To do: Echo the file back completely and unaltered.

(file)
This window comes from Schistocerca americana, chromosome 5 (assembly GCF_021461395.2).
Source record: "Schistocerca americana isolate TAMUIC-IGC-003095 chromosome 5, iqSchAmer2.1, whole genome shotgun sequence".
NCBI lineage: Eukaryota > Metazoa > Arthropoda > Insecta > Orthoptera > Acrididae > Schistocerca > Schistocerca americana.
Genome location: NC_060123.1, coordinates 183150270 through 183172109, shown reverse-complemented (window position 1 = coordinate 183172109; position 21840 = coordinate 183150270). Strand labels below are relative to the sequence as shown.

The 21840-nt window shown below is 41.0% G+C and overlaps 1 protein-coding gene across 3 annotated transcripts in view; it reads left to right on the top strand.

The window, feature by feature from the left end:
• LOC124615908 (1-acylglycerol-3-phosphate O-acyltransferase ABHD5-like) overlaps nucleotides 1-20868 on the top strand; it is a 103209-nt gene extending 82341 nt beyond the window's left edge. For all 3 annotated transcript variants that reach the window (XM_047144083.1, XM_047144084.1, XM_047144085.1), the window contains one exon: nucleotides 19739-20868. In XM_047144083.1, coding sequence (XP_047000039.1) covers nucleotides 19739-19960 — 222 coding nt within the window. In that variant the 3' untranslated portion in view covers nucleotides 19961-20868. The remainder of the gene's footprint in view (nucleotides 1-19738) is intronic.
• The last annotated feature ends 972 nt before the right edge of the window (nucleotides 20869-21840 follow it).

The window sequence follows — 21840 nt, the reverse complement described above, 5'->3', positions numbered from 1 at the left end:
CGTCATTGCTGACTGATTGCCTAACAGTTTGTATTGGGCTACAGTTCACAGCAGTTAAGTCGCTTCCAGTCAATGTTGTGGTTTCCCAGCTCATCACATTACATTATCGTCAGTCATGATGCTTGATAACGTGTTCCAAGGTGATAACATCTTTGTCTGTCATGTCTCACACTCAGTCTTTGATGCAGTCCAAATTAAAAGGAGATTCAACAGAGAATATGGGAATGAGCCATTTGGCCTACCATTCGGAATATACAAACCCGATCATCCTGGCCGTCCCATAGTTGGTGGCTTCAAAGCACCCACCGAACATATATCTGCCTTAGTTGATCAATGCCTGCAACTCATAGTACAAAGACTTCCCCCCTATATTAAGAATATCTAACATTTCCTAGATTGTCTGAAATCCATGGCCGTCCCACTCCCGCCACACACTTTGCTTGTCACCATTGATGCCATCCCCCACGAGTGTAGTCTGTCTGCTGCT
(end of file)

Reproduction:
This window comes from Schistocerca americana, chromosome 5 (assembly GCF_021461395.2).
Source record: "Schistocerca americana isolate TAMUIC-IGC-003095 chromosome 5, iqSchAmer2.1, whole genome shotgun sequence".
NCBI lineage: Eukaryota > Metazoa > Arthropoda > Insecta > Orthoptera > Acrididae > Schistocerca > Schistocerca americana.
Genome location: NC_060123.1, coordinates 183150270 through 183172109, shown reverse-complemented (window position 1 = coordinate 183172109; position 21840 = coordinate 183150270). Strand labels below are relative to the sequence as shown.

The 21840-nt window shown below is 41.0% G+C and overlaps 1 protein-coding gene across 3 annotated transcripts in view; it reads left to right on the top strand.

The window, feature by feature from the left end:
• LOC124615908 (1-acylglycerol-3-phosphate O-acyltransferase ABHD5-like) overlaps nucleotides 1-20868 on the top strand; it is a 103209-nt gene extending 82341 nt beyond the window's left edge. For all 3 annotated transcript variants that reach the window (XM_047144083.1, XM_047144084.1, XM_047144085.1), the window contains one exon: nucleotides 19739-20868. In XM_047144083.1, coding sequence (XP_047000039.1) covers nucleotides 19739-19960 — 222 coding nt within the window. In that variant the 3' untranslated portion in view covers nucleotides 19961-20868. The remainder of the gene's footprint in view (nucleotides 1-19738) is intronic.
• The last annotated feature ends 972 nt before the right edge of the window (nucleotides 20869-21840 follow it).

The window sequence follows — 21840 nt, the reverse complement described above, 5'->3', positions numbered from 1 at the left end:
CGTCATTGCTGACTGATTGCCTAACAGTTTGTATTGGGCTACAGTTCACAGCAGTTAAGTCGCTTCCAGTCAATGTTGTGGTTTCCCAGCTCATCACATTACATTATCGTCAGTCATGATGCTTGATAACGTGTTCCAAGGTGATAACATCTTTGTCTGTCATGTCTCACACTCAGTCTTTGATGCAGTCCAAATTAAAAGGAGATTCAACAGAGAATATGGGAATGAGCCATTTGGCCTACCATTCGGAATATACAAACCCGATCATCCTGGCCGTCCCATAGTTGGTGGCTTCAAAGCACCCACCGAACATATATCTGCCTTAGTTGATCAATGCCTGCAACTCATAGTACAAAGACTTCCCCCCTATATTAAGAATATCTAACATTTCCTAGATTGTCTGAAATCCATGGCCGTCCCACTCCCGCCACACACTTTGCTTGTCACCATTGATGCCATCCCCCACGAGTGTAGTCTGTCTGCTGCT